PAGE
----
My great Uncle Bill was an avid fisherman. Morning, night, hot, cold, he’d take his boat out on the ocean, sometimes with my grandfather, often times alone. One breezy fall afternoon when he was fishing alone, a couple nips of gin in, he lit his cigar, sat down in the pilot’s chair, and admired the sun bouncing off the four-foot swells from beneath the brim of his white sailor’s cap.
The rod bent like a lowercase f, and soon he grabbed it with both hands, his cigar clenched between his teeth, and fought for twenty minutes, reeling in the line only for the creature to take it all back. It was bigger than a blue, could have been a marlin, a swordfish, not unheard of this close to the Jersey coast. A shark, he finally admitted, on its way back down the coast to the warmer water.
As the fish tired and it’s restless splashes appeared closer, Uncle Bill realized it wasn’t a fish, but a man. A few passes around the back of the boat, and Uncle Bill led the man along the side, and in one strong tug, hoisted him over the gunwale and onto the deck.
The man was dressed in a tweed jacket and slacks, had a thin mustache and short curly hair, all sopping water on the floor. He pointed to the hook lodged in his mouth. Uncle Bill dropped his cigar to rummage through his tackle box for the pliers, and when he came back and removed the hook, the man kneeled with one hand on the side of the boat and stammered to his feet, hacking up seawater and bits of minnow. The man picked up Uncle Bill’s cigar, and took a long drag, patting his chest as he coughed up more water.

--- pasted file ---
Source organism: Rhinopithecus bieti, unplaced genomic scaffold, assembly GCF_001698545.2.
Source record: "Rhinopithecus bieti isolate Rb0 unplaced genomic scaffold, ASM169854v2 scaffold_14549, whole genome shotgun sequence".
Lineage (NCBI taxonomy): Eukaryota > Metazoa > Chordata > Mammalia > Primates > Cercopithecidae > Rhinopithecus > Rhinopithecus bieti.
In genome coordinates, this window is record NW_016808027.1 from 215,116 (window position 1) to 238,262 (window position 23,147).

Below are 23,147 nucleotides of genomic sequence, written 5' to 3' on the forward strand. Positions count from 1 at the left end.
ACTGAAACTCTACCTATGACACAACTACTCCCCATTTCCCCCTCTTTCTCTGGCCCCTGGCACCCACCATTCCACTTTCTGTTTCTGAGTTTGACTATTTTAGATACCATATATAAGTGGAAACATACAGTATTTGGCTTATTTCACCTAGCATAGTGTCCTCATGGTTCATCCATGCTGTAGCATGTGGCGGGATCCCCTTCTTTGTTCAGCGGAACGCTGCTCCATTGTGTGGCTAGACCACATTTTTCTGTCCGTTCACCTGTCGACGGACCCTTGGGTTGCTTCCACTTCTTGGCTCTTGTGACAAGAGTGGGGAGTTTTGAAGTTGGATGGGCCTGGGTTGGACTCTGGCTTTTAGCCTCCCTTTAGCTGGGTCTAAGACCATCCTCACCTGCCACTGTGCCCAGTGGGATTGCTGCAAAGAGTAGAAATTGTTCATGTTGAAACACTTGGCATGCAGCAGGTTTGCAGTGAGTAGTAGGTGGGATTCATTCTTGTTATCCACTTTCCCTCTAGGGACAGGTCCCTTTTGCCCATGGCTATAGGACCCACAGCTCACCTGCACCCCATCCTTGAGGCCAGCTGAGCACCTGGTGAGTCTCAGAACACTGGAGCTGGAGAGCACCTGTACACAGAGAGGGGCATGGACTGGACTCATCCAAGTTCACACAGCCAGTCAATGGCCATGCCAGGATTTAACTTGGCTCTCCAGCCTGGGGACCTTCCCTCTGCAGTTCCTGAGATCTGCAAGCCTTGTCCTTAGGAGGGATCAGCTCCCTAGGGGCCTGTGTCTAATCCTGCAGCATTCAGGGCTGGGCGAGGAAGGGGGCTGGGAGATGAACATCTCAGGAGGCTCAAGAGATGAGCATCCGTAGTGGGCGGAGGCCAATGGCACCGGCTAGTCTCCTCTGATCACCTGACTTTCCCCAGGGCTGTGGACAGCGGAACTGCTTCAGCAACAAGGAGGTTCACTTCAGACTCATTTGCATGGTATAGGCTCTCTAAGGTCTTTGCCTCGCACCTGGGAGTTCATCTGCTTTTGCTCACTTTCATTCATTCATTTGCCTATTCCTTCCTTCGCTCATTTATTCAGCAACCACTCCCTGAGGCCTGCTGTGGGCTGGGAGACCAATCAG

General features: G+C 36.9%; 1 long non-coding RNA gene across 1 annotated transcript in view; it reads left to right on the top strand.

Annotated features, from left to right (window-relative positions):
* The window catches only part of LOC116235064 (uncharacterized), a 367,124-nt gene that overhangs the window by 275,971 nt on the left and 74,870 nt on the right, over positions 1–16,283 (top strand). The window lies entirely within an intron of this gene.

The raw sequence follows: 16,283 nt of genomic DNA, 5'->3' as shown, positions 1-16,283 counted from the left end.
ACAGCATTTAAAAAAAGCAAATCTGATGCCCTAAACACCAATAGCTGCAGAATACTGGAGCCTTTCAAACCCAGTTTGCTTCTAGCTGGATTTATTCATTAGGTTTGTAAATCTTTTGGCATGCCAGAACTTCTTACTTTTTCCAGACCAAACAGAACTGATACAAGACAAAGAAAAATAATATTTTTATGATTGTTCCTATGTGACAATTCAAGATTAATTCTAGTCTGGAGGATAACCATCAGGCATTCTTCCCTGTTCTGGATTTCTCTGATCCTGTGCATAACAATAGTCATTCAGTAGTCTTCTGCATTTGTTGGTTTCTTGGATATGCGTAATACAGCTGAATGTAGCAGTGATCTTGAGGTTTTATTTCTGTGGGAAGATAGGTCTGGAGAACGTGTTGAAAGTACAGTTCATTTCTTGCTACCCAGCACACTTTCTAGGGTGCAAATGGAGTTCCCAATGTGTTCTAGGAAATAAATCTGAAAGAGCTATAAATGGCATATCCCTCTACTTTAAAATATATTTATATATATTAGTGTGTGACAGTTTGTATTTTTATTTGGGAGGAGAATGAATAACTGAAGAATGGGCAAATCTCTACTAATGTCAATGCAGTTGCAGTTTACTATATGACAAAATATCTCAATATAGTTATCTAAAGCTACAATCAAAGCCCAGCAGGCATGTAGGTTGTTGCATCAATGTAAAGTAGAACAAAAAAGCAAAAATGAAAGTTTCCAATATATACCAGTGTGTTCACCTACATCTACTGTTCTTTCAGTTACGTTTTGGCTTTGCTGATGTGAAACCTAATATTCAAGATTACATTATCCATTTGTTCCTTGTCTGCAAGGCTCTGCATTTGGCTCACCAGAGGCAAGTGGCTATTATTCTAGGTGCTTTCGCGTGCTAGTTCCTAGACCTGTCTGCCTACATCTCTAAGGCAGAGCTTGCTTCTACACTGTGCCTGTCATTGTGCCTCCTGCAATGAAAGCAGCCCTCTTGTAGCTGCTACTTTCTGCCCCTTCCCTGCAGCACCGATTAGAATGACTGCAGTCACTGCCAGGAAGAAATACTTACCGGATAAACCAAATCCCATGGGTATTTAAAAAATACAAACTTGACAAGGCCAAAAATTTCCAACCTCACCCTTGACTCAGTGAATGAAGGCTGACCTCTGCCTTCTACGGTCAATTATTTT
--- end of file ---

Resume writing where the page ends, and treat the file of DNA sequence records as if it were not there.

Uncle Bill went into the cabin, poured a heaping of gin into an empty cup, and handed it to the man. “Got a name?” Uncle Bill asked.
Uncle Bill was about to ask Cliff what the hell he was doing in the water but stopped when Cliff smiled as he popped water from his front jacket pocket and gazed out at the ocean, puffing on the cigar between sips. Uncle Bill leaned over the boat, pulled a minnow from the trap, and gouged it through the eye with the end of the hook, then dropped the line into the water.
The two men stood silent for a while as the boat dipped, the wind drying out Cliff’s clothes and his cough. When Uncle Bill’s rod bent the next time with a force equal to the man’s, he thought for sure this couldn’t be happening again. But as Uncle Bill started to smash the reel, Cliff went into the tackle box, came out with a knife, clipped the line just below the tip of the reel, and said, “Better leave that one alone.”